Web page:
The consumerist appropriation of punk rock occurred early on in its history. As The Clash put it in “(White Man) In Hammersmith Palais”: “The new groups are not concerned/With what there is to be learned/They got Burton suits, ha, you think it’s funny/Turning rebellion into money.” The website for the Afropunk Festival states, “the word AFROPUNK itself has become synonymous with open-minded, non-conforming and unconventional, placing the institution at the epicenter of urban culture inspired by alternative music.” Undeniably, the Festival has a great lineup, and a strong emphasis on diversity and artists with a political message. Unfortunately, Afropunk is also a corporate-sponsored event, which relies on companies like Red Bull and Absolut Vodka to keep the price of admission free. That corporate sponsorship undermines the admirable political messages of artists like Chuck D and The Coup. It also means that the speakers are turned up to unreasonable volumes (for some reason this always, in my experience at least, is the case at corporate-sponsored concerts), making the entire Commodore Barry Park deafening. And security guards in tuxedos (whoever made that costume decision for the month of August is a real jerk) guard the entrances. These might seem like small bones to pick, but it does leave the festival with a bit to be desired, especially when (on day one at least) some of the acts sounded like imitators of Korn, and DJs, at extreme volumes inexplicably ruined songs like “Billy Jean” and “All About the Benjamins” by altering them with discordant electronic effects.
Fortunately, there was at least one group that straight-up rocked, playing a strong, high energy set of blistering punk/soul/hip-hop. The Skins are a group of mostly teenagers (and three of them are siblings) from Brooklyn. Adam and I caught up with the group’s lead singer, Bayli Mckeithan after their show. Bayli led the group in a cover of Kanye West‘s “Black Skinhead,” and introduced some of the band’s songs by yelling out, “We are all artists!” and “This is dedicated to all my soldiers. Not military soldiers, per se, but just soldiers.” This is definitely a young band to keep an eye on. Talking to Bayli made me feel a bit curmudgeonly for my thoughts in the previous paragraph. The whole experience has been fun and awesome for her, and the band, and it’s hard to see things otherwise when watching them perform or talking to them.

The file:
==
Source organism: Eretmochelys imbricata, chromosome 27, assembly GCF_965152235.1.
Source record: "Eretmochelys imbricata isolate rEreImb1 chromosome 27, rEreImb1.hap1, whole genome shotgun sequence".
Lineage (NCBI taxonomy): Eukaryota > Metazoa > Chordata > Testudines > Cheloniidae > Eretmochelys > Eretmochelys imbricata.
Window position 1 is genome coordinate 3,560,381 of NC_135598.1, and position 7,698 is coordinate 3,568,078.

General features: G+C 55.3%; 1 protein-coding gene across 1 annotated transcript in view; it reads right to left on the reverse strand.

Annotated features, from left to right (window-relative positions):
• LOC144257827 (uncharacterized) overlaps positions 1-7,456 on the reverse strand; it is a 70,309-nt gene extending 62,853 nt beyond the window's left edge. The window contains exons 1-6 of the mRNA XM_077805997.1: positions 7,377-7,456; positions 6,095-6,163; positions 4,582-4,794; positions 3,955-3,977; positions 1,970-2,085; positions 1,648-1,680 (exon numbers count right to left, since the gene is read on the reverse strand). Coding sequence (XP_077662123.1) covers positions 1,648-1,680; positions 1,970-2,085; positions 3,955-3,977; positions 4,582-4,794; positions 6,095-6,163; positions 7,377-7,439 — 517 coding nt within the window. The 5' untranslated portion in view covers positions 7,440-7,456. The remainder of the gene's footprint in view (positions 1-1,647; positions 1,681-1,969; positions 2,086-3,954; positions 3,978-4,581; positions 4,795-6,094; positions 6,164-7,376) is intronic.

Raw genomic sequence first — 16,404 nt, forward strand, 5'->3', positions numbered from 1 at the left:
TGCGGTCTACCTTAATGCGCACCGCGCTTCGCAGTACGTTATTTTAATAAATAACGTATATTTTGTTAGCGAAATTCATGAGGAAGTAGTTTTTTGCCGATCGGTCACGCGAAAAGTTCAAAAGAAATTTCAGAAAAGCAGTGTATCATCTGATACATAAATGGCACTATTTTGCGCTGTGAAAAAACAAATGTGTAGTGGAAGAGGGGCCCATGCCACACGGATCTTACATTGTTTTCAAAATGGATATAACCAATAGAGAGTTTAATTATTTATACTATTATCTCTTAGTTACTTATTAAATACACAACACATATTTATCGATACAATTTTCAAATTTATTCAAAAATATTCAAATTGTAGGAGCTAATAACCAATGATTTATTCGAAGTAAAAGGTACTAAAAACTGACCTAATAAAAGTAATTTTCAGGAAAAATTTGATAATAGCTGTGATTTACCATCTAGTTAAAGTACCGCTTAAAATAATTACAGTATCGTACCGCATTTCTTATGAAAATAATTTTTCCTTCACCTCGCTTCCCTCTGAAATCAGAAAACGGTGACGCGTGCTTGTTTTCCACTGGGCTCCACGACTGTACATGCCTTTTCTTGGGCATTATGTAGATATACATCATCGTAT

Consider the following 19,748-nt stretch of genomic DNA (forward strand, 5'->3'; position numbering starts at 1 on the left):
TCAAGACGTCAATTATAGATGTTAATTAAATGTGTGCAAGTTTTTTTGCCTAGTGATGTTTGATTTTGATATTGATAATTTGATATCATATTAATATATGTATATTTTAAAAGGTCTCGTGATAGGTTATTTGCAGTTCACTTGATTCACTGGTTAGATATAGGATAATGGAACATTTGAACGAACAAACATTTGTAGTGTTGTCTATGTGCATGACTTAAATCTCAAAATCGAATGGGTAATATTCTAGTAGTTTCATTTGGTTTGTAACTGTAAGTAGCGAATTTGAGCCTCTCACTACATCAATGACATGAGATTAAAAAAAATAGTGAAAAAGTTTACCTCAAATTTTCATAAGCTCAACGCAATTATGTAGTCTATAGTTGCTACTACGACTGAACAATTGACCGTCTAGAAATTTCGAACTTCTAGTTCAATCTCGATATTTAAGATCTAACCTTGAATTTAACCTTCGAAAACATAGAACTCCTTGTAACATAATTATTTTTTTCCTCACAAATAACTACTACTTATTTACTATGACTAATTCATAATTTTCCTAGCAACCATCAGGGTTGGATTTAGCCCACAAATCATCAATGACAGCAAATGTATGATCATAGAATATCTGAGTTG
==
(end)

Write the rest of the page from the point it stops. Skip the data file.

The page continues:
WESU: How long have you been playing together?
Bayli: Just coming up on two years actually now.
WESU: Where are you from?
Bayli: We’re from Brooklyn. I live ten minutes from here. And my siblings, the bass player and the drummer, we all live together.
WESU: Did you always play music together as a family?
Bayli: We always jammed, and that’s how the band started. We always jammed together in my basement, which is where we rehearse now. And then Daisy and Russell, we met. We always used to see each other at school, and then we met there.
WESU: What school?
Bayli: The School of Rock. It’s a real thing.
WESU: Are you signed to anybody?
Bayli: Well, we’re talking to labels.
WESU: Major labels?
Bayli: We’re talking to major and indie labels. That will probably be happening very soon. That’s what we’re excited about.
WESU: Have you released anything yet?